Pull up your most embarrassing moment in your mind, whether it's a secret or not, and pretend it's now online. Whenever someone searches your name, it's on the first page of results.
How do you feel?
That was the first question asked at the "Right to be Forgotten: Forgiveness or Censorship?" panel at this year's South By Southwest interactive conference. Led by two lawyers -- the Associate Director of ATLAS, Jill Van Matre, and Meg Ambrose, PhD candidate at the ATLAS Technology, Media and Society program at the University of Colorado -- the panel sought to philosophically address the contentious issue of privacy on the Internet.
"One of the big questions we have is how human do we want this space to be? Why do we want to keep this stuff anyways? Why don't we just let people move on and delete this stuff?" Ambrose said.
Matre and Ambrose named two emerging schools of thought: the "preservationist" and the "deletionist."
Preservationists, they said, believe that the Internet is a robust world of information and ideas, and that there should be an accepted understanding of whatever you put out there digitally is now owned by the universe.
Conversely, deletionists believe that the Internet is just a further representation of our everyday world. They believe that as these worlds have begun to completely align, we should be owed the same rights to privacy in both.
According to the panel, many laws regarding personal privacy are inadequate for the new digital age.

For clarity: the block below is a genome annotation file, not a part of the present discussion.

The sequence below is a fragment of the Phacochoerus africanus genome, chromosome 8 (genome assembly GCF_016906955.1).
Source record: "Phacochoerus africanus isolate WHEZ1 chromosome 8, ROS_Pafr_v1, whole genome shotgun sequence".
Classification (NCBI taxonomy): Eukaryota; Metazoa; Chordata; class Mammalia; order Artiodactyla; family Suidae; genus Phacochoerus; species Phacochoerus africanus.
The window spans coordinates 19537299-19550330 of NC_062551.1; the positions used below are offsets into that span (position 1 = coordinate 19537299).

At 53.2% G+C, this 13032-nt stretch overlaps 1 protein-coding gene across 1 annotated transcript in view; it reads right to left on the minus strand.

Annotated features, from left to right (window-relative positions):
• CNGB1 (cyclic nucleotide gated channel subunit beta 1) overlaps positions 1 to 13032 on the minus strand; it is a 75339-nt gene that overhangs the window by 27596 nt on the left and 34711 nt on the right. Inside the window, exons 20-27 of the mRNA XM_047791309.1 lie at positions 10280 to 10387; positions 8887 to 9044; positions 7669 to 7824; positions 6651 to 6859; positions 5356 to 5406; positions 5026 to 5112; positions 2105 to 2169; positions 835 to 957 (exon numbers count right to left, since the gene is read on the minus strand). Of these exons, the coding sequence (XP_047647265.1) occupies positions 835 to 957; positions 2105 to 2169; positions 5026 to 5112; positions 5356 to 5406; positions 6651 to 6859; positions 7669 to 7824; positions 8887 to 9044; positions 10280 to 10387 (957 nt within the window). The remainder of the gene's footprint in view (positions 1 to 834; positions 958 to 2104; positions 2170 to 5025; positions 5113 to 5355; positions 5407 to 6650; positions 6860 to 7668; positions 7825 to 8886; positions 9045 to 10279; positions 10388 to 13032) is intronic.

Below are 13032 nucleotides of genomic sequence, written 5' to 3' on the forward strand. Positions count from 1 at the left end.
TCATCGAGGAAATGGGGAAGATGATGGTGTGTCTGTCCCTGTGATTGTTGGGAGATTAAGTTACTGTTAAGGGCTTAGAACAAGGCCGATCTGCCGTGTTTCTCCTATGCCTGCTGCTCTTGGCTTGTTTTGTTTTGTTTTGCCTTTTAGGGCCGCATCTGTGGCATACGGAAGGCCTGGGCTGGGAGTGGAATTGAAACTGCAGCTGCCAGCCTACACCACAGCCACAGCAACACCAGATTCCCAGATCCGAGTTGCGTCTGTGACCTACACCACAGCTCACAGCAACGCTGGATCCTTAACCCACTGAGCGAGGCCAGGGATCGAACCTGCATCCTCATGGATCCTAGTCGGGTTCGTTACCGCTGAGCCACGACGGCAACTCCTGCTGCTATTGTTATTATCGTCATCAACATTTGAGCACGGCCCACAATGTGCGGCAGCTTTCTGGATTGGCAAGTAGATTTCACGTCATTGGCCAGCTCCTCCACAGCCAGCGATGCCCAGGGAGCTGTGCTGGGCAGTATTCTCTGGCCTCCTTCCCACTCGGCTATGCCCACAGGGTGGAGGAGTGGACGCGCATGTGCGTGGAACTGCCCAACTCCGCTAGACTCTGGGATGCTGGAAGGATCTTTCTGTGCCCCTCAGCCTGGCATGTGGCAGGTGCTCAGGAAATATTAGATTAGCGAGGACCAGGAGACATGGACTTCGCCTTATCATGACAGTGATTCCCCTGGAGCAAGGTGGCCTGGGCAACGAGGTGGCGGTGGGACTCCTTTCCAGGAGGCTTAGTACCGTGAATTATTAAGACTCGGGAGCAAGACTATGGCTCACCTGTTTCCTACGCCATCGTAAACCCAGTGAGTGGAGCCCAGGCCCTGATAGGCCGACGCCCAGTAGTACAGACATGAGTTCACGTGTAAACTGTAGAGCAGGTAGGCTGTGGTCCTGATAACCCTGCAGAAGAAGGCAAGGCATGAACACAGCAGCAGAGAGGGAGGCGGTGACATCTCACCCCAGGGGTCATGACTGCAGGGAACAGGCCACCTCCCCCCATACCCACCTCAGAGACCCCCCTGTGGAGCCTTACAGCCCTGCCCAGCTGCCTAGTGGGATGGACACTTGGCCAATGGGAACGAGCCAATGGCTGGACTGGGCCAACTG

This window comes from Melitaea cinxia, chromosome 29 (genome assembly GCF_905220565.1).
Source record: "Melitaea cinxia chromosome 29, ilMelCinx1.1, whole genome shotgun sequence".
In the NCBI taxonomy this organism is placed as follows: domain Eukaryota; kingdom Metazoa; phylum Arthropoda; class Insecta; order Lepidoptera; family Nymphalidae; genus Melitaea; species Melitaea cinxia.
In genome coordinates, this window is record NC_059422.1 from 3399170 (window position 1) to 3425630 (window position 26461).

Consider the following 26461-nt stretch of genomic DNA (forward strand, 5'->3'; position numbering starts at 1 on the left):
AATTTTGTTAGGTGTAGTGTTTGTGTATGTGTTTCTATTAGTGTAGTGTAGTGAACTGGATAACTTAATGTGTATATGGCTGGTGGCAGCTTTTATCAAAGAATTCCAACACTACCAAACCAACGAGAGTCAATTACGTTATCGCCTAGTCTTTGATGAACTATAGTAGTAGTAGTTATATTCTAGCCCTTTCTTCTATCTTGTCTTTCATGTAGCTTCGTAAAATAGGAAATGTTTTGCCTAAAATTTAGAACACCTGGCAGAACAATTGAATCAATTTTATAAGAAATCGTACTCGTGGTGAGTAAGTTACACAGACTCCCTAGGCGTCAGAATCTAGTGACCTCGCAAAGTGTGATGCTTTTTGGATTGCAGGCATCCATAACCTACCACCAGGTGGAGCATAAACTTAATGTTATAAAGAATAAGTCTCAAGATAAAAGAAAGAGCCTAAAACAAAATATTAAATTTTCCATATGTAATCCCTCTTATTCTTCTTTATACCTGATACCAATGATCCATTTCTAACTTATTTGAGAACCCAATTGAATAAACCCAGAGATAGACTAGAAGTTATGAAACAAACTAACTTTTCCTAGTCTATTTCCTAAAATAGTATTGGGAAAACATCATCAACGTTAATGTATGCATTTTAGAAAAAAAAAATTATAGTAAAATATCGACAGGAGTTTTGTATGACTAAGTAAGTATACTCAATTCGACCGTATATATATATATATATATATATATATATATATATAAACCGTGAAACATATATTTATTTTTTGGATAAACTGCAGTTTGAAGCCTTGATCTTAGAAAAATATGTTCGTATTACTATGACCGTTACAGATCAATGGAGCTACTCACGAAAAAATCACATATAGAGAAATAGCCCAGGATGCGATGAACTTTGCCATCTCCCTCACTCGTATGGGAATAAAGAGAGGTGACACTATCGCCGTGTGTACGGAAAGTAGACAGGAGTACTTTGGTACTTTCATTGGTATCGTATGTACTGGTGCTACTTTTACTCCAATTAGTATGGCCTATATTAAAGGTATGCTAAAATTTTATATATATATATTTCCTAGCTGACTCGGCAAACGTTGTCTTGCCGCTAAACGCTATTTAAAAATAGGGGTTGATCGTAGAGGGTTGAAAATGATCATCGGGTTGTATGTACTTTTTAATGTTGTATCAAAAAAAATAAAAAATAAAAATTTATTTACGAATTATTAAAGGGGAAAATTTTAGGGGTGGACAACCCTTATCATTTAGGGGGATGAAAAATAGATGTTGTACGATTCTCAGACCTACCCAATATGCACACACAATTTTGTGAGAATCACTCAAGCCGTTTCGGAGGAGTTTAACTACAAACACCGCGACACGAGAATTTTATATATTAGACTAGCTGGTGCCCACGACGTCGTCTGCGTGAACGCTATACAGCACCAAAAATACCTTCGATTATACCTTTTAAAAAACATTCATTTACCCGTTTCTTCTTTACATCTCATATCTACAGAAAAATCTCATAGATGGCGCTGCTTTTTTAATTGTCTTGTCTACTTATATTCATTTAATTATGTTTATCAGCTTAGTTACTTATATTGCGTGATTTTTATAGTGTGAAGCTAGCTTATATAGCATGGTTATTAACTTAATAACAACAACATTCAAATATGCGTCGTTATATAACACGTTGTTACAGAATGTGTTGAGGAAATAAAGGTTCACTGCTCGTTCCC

On such example is the case of the so-called "Star Wars Kid." The hugely viral video of the teen reenacting scenes from the movie resulted bullying of 15-year-old Ghyslain Raza, causing him extreme emotional trauma.
His parents eventually sued for emotional damages, something Ambrose said was the only feasible option with today's laws.
"You can break it down into monetary harm, representational harms or identity harms," Ambrose said. "It doesn't just harm the way that other people see you, this has an impact on the way you see yourself."
They emphasized, however, that changes to the legal system should be approached with caution, if at all.
'We don't like legal action against hurt feelings. It offends our Americanness," Ambrose said.
Many other countries, however, have embraced the idea of a right to be forgotten. Most recently, the European Commission passed legislation to protect users information. The new law means stricter privacy control over Internet companies -- including the ability of users to demand information be removed, and fines for anyone who further uses it.
But what the European Commission spins as protecting personal privacy, companies decry as a slippery slope to censorship. If one person can opt to have their history removed, where does it end?
Ambrose said that perhaps one of the best real world examples of deletionism in the U.S. is the Fair Credit Reporting Act. In 2005, the Federal Trade Commission passed an amendment to the existing act requiring that credit agencies destroy personal credit information.
From the FTC website:
Reasonable measures for disposing of consumer report information could include establishing and complying with policies to: burn, pulverize, or shred papers containing consumer report information so that the information cannot be read or reconstructed."
But you can't burn, pulverize, or shred the Internet. At least not yet.
So which are you, preservationist or deletionist? Let us know via our quick poll (below).